George Entwistle, the director-general of the BBC, stepped down from the post on Saturday after a news program falsely accused a politician of child abuse.
Entwistle's resignation makes him the shortest-lived head of the BBC in the corporation's history. He lasted less than two months at the top.
Speaking to reporters outside the BBC's headquarters, Entwistle said he had done "the honorable thing" by resigning:
"In the light of the fact that the director general is also the editor-in-chief and ultimately responsible for all content, and in the light of the unacceptable journalistic standards of the 'Newsnight' film broadcast on Friday 2nd November, I have decided that the honourable thing to do is to step down from the post of Director-General."
Entwistle's resignation has pitched the BBC into what the Observer called "the deepest crisis in its history," as it battles twin scandals centering around news program "Newsnight." The show had already been at the center of one of the worst fiascoes in the history of the corporation, due to its scrapping of an investigation into serial child abuse by Jimmy Savile, an iconic British television host. Questions had also been raised about Entwistle's knowledge of the investigation.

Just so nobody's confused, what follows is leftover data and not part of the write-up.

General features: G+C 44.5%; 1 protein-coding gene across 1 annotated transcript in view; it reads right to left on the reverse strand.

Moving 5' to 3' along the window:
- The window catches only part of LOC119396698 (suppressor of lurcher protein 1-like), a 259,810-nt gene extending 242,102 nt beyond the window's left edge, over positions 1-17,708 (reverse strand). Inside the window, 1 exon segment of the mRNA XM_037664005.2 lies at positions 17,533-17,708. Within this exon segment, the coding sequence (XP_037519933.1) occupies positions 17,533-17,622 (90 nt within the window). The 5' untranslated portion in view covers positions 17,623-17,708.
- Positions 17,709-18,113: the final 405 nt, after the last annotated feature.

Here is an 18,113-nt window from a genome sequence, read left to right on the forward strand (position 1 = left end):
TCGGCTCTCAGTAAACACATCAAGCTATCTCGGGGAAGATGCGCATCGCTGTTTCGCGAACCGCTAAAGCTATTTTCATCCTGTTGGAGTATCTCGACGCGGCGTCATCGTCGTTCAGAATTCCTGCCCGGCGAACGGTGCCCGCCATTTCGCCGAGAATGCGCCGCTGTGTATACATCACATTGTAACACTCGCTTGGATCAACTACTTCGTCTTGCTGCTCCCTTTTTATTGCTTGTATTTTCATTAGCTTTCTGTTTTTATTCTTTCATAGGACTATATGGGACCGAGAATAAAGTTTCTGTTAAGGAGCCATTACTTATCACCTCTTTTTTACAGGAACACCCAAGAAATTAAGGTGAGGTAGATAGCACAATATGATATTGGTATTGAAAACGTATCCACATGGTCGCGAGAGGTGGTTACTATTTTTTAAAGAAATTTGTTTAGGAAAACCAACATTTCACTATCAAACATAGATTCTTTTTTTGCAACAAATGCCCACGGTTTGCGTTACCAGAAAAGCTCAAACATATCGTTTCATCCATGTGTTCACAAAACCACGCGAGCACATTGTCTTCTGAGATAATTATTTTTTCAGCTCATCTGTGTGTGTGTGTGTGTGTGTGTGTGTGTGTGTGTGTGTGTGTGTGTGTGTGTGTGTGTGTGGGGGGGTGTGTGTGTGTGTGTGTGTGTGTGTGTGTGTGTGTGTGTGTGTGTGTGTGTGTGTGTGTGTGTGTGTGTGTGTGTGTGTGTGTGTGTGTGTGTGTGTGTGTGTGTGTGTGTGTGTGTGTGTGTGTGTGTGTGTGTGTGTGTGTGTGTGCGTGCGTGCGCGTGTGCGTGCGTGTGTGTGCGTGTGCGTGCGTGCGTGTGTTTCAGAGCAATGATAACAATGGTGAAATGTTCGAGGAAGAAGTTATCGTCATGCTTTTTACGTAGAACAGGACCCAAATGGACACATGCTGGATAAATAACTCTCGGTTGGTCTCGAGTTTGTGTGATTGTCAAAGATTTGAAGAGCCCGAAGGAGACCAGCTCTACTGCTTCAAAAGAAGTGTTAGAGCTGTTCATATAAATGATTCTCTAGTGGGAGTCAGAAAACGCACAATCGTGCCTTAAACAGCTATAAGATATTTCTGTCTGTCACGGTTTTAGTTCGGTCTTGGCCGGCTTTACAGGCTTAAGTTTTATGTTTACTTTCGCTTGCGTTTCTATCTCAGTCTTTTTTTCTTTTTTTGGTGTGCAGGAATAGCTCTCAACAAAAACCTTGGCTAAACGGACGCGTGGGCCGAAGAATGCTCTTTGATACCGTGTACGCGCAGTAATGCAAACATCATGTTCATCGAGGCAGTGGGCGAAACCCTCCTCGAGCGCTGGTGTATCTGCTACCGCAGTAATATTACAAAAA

The program soldiered on, and, on November 2nd, aired an explosive investigation which implicated an unnamed senior former Conservative politician in a child abuse scandal in Wales. The man was quickly identified as Lord Alistair McAlpine, and, after he vehemently denied the charges, his accuser suddenly withdrew them, saying that McAlpine was not the man involved.
"Newsnight" was then, astonishingly, forced to apologize for the second time in a few weeks for its botched handling of a story involving child abuse.
If anything could be said to have sealed Entwistle's fate, it was an interview he gave to the BBC's "Today" radio program on Saturday morning. In it, he said he had been completely unaware of the "Newsnight" child abuse report until after it aired ("I was out," he said when asked whether he had seen it live), and had not known about the accuser's retraction of his claims until he read about them online.
This was despite the fact that, as interviewer John Humphrys pointed out, there had been tweets and newspaper articles about the program flying around at breakneck speed. The interview raised immediate questions about how Entwistle could have been so uninvolved with a show that had just recently been through a huge journalism scandal.LISTEN TO THE INTERVIEW BELOW:
Tim Davie -- the BBC's Director of Audio and Music who had been due to take over as head of the corporation's commercial arm, BBC Worldwide -- will take over as acting director-general.